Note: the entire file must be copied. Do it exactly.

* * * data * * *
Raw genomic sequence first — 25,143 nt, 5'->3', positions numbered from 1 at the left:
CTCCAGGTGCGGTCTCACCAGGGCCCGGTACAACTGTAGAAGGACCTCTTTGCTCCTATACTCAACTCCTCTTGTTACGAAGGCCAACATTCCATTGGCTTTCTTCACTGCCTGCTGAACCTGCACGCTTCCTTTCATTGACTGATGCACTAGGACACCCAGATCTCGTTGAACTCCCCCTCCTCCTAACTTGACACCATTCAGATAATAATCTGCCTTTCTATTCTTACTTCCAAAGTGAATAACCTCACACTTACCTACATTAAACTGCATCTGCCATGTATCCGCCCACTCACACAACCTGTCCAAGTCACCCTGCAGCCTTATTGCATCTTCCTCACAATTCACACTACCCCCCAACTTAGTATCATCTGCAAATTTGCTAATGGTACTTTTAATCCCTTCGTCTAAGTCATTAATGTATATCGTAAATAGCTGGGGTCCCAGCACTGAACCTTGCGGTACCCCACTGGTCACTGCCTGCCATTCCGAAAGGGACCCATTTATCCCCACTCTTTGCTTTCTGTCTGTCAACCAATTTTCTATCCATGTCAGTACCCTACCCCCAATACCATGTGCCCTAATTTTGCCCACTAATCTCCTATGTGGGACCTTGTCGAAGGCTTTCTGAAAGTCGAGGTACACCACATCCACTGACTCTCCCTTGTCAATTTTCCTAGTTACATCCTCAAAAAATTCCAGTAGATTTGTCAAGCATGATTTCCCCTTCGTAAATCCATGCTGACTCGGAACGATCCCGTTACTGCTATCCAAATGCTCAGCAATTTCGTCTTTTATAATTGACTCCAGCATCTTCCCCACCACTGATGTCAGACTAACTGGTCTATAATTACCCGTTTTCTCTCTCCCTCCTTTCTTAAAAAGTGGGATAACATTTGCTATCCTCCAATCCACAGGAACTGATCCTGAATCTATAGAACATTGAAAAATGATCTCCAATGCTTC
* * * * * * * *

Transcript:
Raw genomic sequence first — 25,143 nt, 5'->3', positions numbered from 1 at the left:
CTCCAGGTGCGGTCTCACCAGGGCCCGGTACAACTGTAGAAGGACCTCTTTGCTCCTATACTCAACTCCTCTTGTTACGAAGGCCAACATTCCATTGGCTTTCTTCACTGCCTGCTGAACCTGCACGCTTCCTTTCATTGACTGATGCACTAGGACACCCAGATCTCGTTGAACTCCCCCTCCTCCTAACTTGACACCATTCAGATAATAATCTGCCTTTCTATTCTTACTTCCAAAGTGAATAACCTCACACTTACCTACATTAAACTGCATCTGCCATGTATCCGCCCACTCACACAACCTGTCCAAGTCACCCTGCAGCCTTATTGCATCTTCCTCACAATTCACACTACCCCCCAACTTAGTATCATCTGCAAATTTGCTAATGGTACTTTTAATCCCTTCGTCTAAGTCATTAATGTATATCGTAAATAGCTGGGGTCCCAGCACTGAACCTTGCGGTACCCCACTGGTCACTGCCTGCCATTCCGAAAGGGACCCATTTATCCCCACTCTTTGCTTTCTGTCTGTCAACCAATTTTCTATCCATGTCAGTACCCTACCCCCAATACCATGTGCCCTAATTTTGCCCACTAATCTCCTATGTGGGACCTTGTCGAAGGCTTTCTGAAAGTCGAGGTACACCACATCCACTGACTCTCCCTTGTCAATTTTCCTAGTTACATCCTCAAAAAATTCCAGTAGATTTGTCAAGCATGATTTCCCCTTCGTAAATCCATGCTGACTCGGAACGATCCCGTTACTGCTATCCAAATGCTCAGCAATTTCGTCTTTTATAATTGACTCCAGCATCTTCCCCACCACTGATGTCAGACTAACTGGTCTATAATTACCCGTTTTCTCTCTCCCTCCTTTCTTAAAAAGTGGGATAACATTTGCTATCCTCCAATCCACAGGAACTGATCCTGAATCTATAGAACATTGAAAAATGATCTCCAATGCTTC